It is a little hard to believe that the class is over.
A lot of topics have been covered this semester, from defining social media/technologies/software to learning about and discussing the implications of use for libraries.
I feel that I got what I came for. While familiar with social media, I really wanted a chance to learn about what other students and practitioners know about these technologies, as well as how they feel about them. I have gained a greater understanding of how the use of social media is different for organizations than it is for individuals. I learned about the differences between organisations- what a public library might do is different than what an academic library might do. There are even differences between public libraries, it all depends on the demographics and interests of the community.
The surprising thing that I learned in this course is that I am really not a visual person. Librarian David Lee King just posted about how important visual media is for libraries. I find that I prefer text, like Delicious (social bookmarking) and Twitter (microblogging) over Pinterest (images as bookmarks) and Tumblr (microblogging). This means that I should stay aware of what is appealing to my community members, and not just stay with services that I prefer, or are comfortable with.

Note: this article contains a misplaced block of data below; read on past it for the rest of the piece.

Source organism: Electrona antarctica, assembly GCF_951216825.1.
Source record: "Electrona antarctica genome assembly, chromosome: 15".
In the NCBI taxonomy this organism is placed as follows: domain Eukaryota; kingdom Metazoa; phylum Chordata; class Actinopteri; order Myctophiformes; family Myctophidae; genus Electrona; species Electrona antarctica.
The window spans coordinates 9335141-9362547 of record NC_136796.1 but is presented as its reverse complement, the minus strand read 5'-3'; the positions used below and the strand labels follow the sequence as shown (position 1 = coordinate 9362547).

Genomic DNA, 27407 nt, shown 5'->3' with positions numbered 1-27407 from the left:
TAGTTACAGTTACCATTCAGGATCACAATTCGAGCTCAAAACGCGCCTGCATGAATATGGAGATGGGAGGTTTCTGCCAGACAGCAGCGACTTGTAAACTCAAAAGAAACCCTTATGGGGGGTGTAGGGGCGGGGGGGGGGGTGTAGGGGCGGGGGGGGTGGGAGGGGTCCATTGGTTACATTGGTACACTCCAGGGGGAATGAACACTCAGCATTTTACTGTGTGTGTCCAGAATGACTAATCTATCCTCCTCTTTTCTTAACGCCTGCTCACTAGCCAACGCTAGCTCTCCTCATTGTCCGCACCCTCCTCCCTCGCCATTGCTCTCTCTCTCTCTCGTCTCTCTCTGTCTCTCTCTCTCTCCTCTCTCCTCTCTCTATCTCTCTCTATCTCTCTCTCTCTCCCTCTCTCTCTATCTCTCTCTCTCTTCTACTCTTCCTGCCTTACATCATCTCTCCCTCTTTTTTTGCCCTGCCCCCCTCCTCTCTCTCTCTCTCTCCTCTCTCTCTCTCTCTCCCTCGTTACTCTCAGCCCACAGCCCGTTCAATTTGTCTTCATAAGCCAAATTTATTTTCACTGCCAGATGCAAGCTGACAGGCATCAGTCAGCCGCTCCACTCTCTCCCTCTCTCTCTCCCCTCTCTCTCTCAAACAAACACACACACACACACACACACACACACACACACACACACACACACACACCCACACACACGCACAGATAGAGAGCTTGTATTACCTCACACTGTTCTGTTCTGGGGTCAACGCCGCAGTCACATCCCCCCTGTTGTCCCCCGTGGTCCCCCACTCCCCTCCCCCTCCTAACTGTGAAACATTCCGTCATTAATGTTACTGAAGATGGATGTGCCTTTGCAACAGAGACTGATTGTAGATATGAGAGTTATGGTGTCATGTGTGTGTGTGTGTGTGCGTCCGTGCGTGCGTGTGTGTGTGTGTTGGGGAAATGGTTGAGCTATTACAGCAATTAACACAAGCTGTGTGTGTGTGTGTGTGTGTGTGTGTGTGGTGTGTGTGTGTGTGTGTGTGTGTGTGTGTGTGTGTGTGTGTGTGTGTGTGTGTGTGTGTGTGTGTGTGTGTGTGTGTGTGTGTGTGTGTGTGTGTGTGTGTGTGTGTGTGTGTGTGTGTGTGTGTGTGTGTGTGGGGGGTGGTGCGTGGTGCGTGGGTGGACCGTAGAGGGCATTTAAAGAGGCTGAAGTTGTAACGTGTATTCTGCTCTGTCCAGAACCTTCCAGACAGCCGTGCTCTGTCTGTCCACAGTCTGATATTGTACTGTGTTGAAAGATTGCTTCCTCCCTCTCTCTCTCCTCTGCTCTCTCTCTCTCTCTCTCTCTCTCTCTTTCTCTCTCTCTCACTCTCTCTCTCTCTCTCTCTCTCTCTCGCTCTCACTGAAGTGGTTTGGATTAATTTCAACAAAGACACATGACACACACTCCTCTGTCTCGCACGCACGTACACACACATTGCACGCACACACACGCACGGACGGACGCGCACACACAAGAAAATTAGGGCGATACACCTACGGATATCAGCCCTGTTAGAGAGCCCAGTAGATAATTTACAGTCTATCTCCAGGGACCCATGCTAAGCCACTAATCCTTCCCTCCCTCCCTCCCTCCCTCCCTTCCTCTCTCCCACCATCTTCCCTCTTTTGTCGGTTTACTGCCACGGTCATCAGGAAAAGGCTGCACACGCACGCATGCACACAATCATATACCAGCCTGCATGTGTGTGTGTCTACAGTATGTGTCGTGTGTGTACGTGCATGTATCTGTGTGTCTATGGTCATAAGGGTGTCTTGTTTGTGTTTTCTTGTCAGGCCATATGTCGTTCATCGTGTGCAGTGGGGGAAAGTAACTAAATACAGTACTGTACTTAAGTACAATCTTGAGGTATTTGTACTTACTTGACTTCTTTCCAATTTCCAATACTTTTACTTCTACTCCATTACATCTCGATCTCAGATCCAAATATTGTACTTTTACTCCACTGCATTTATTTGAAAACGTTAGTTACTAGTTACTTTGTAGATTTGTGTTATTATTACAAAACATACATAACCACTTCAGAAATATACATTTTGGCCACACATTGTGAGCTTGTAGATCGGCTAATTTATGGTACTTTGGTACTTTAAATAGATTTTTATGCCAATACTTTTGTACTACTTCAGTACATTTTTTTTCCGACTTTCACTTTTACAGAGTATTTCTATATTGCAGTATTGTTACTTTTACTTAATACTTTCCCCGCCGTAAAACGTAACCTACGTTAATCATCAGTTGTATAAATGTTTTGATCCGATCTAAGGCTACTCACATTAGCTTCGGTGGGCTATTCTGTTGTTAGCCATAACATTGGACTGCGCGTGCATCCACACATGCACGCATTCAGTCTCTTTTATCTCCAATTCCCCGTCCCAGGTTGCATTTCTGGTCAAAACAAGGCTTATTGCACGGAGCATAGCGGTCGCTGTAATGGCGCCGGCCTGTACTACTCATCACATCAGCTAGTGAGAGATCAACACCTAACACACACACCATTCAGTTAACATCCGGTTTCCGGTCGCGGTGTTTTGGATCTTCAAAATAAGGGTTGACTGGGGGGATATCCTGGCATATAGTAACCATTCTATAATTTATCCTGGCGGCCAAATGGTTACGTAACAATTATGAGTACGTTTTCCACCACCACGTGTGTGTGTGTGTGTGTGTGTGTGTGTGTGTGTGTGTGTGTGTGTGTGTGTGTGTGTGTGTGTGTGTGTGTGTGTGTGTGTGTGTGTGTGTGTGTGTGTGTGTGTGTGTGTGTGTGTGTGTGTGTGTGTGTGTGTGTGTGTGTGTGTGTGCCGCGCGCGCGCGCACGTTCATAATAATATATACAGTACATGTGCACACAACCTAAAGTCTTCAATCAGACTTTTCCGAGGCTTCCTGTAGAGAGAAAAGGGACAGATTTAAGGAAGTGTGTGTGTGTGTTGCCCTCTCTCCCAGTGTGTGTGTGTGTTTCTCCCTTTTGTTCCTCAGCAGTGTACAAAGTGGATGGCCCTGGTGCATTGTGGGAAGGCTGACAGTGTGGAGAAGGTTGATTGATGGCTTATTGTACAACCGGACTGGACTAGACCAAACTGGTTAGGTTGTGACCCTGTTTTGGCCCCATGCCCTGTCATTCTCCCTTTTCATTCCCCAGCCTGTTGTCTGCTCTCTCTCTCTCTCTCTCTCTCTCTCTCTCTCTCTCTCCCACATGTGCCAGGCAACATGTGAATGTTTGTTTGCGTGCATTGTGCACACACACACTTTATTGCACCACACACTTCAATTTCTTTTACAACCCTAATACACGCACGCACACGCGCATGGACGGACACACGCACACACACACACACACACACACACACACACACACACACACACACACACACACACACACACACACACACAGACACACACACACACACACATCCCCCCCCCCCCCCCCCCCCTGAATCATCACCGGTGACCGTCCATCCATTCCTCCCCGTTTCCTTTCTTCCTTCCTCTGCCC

There were several activities this semester that I really, really loved. Like the map-mashup- it allowed me to start playing with html and css again (perhaps an unintended consequence). The podcast activity was really fun, and I know wish I had a reason to make more. Most of the other activities were mostly reflection, as I had accounts, or experience with the other topics.
I am still not sure about the deeper implications of gaming in libraries outside of gaming days for teens and kids, using consoles- and providing access to hardware that can run the games. This is a topic I will need to reflect more on- for an activity that is a solo (physically) activity, with the only interaction occurring online- what can libraries do? Encourage gamers to have RL meet-ups on site? Would that be something that would appeal? I know that some libraries have meet-ups for writers (another solo activity), and provide space and extension cords, maybe something similar would be helpful. But we have come a long way from the LAN parties that my friends used to have… so yes, I will continue to reflect.
I do know that libraries need to be thinking about all of the topics we have discussed and need to consider how to best position themselves within the social media landscape.